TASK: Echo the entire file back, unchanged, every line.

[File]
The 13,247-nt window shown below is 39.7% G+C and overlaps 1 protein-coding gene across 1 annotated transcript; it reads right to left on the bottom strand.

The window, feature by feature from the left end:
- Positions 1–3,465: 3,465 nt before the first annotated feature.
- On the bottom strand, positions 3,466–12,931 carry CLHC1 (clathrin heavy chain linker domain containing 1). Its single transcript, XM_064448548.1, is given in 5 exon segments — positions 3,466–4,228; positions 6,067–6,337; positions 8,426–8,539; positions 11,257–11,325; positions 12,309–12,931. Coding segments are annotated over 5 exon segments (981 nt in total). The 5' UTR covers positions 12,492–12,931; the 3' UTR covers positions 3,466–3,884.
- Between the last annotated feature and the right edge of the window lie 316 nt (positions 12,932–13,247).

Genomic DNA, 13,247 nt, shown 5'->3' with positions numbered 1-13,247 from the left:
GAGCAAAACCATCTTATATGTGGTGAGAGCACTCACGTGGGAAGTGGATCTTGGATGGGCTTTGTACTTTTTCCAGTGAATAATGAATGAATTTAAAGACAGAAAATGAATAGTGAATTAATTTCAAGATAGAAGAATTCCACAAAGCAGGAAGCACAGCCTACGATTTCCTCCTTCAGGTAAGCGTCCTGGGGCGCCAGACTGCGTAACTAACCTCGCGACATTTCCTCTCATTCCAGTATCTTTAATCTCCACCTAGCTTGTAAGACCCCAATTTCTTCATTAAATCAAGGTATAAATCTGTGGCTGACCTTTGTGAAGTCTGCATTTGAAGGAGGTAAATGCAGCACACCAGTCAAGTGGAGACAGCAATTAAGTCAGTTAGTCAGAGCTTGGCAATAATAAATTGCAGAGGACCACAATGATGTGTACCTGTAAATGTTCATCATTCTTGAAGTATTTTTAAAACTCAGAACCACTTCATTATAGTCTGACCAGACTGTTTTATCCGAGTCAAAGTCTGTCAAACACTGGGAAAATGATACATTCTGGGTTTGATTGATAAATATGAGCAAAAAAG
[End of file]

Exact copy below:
The 13,247-nt window shown below is 39.7% G+C and overlaps 1 protein-coding gene across 1 annotated transcript; it reads right to left on the bottom strand.

The window, feature by feature from the left end:
- Positions 1–3,465: 3,465 nt before the first annotated feature.
- On the bottom strand, positions 3,466–12,931 carry CLHC1 (clathrin heavy chain linker domain containing 1). Its single transcript, XM_064448548.1, is given in 5 exon segments — positions 3,466–4,228; positions 6,067–6,337; positions 8,426–8,539; positions 11,257–11,325; positions 12,309–12,931. Coding segments are annotated over 5 exon segments (981 nt in total). The 5' UTR covers positions 12,492–12,931; the 3' UTR covers positions 3,466–3,884.
- Between the last annotated feature and the right edge of the window lie 316 nt (positions 12,932–13,247).

Genomic DNA, 13,247 nt, shown 5'->3' with positions numbered 1-13,247 from the left:
GAGCAAAACCATCTTATATGTGGTGAGAGCACTCACGTGGGAAGTGGATCTTGGATGGGCTTTGTACTTTTTCCAGTGAATAATGAATGAATTTAAAGACAGAAAATGAATAGTGAATTAATTTCAAGATAGAAGAATTCCACAAAGCAGGAAGCACAGCCTACGATTTCCTCCTTCAGGTAAGCGTCCTGGGGCGCCAGACTGCGTAACTAACCTCGCGACATTTCCTCTCATTCCAGTATCTTTAATCTCCACCTAGCTTGTAAGACCCCAATTTCTTCATTAAATCAAGGTATAAATCTGTGGCTGACCTTTGTGAAGTCTGCATTTGAAGGAGGTAAATGCAGCACACCAGTCAAGTGGAGACAGCAATTAAGTCAGTTAGTCAGAGCTTGGCAATAATAAATTGCAGAGGACCACAATGATGTGTACCTGTAAATGTTCATCATTCTTGAAGTATTTTTAAAACTCAGAACCACTTCATTATAGTCTGACCAGACTGTTTTATCCGAGTCAAAGTCTGTCAAACACTGGGAAAATGATACATTCTGGGTTTGATTGATAAATATGAGCAAAAAAG